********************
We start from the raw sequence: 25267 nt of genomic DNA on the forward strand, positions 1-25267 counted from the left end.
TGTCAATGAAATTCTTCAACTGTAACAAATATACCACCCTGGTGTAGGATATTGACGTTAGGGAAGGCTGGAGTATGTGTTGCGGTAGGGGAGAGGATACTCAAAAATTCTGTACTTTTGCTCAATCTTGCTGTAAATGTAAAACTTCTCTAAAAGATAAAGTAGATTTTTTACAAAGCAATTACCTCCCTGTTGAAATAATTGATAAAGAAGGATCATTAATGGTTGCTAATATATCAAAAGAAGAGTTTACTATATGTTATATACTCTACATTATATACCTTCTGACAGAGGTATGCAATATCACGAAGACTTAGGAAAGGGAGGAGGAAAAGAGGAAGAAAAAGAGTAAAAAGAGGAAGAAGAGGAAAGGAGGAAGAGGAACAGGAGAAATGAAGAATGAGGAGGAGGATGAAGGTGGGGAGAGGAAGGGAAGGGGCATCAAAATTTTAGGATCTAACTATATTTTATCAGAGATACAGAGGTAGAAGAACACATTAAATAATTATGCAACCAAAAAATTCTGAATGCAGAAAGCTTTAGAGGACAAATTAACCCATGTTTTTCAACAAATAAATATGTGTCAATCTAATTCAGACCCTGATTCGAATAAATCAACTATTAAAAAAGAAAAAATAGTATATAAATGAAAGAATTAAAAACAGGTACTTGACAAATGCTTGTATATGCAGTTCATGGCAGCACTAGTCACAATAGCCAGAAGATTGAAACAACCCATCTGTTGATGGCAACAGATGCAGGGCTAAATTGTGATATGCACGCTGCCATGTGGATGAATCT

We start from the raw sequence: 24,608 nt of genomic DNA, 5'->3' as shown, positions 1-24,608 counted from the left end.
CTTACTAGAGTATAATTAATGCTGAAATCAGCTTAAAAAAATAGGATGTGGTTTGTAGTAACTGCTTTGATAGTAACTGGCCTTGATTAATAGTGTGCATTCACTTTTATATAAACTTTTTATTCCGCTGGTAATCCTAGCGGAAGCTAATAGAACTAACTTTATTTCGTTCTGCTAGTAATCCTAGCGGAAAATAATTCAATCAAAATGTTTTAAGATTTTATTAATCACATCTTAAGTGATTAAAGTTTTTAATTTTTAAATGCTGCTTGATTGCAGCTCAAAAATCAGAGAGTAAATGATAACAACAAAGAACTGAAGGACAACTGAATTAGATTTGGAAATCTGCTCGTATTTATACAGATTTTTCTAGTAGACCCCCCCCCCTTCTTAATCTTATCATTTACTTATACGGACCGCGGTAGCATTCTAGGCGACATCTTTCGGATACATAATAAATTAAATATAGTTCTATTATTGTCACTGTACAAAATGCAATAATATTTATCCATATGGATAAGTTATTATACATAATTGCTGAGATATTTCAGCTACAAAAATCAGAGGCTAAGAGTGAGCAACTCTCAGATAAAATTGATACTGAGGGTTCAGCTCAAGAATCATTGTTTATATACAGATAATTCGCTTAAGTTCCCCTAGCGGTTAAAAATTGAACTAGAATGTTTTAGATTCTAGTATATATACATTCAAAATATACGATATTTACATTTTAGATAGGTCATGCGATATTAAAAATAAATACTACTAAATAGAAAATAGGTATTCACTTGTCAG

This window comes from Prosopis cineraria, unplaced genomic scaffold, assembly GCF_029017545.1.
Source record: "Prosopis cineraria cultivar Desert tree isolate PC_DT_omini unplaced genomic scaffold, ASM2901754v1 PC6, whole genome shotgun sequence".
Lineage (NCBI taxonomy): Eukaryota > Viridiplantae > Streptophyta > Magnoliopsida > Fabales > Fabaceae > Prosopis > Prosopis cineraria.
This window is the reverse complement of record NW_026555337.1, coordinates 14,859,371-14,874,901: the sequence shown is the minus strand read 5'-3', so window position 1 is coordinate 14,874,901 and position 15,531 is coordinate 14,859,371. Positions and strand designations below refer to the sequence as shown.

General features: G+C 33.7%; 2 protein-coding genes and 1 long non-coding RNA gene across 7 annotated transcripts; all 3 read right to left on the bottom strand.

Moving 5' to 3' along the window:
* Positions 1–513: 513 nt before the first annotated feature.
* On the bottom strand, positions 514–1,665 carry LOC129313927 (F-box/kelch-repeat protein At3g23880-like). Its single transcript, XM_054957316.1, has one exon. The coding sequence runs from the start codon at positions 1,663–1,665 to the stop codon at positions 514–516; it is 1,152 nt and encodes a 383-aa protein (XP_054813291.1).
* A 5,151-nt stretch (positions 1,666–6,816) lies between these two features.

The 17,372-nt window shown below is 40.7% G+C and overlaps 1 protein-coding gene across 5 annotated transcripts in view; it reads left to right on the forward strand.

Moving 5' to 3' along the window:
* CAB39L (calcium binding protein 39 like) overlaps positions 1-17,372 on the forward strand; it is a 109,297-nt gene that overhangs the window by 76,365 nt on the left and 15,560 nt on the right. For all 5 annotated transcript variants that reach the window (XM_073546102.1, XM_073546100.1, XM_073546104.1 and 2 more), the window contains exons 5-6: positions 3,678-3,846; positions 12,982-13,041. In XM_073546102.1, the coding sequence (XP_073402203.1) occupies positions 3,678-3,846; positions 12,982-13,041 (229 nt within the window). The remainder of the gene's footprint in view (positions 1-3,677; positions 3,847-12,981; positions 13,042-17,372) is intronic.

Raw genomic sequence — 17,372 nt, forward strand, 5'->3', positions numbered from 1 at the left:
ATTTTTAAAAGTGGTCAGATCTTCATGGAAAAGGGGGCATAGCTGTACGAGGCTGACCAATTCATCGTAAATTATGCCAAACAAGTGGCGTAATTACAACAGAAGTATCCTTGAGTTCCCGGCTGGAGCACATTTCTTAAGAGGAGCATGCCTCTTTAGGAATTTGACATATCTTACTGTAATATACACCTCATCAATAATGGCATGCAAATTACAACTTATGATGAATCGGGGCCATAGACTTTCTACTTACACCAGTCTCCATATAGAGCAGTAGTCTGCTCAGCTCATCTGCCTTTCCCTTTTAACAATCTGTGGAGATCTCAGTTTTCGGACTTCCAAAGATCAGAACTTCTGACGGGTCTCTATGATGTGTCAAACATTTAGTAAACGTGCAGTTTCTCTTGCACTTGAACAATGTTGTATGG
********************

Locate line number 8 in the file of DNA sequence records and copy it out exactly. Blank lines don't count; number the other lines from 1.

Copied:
This window is the reverse complement of record NW_026555337.1, coordinates 14,859,371-14,874,901: the sequence shown is the minus strand read 5'-3', so window position 1 is coordinate 14,874,901 and position 15,531 is coordinate 14,859,371. Positions and strand designations below refer to the sequence as shown.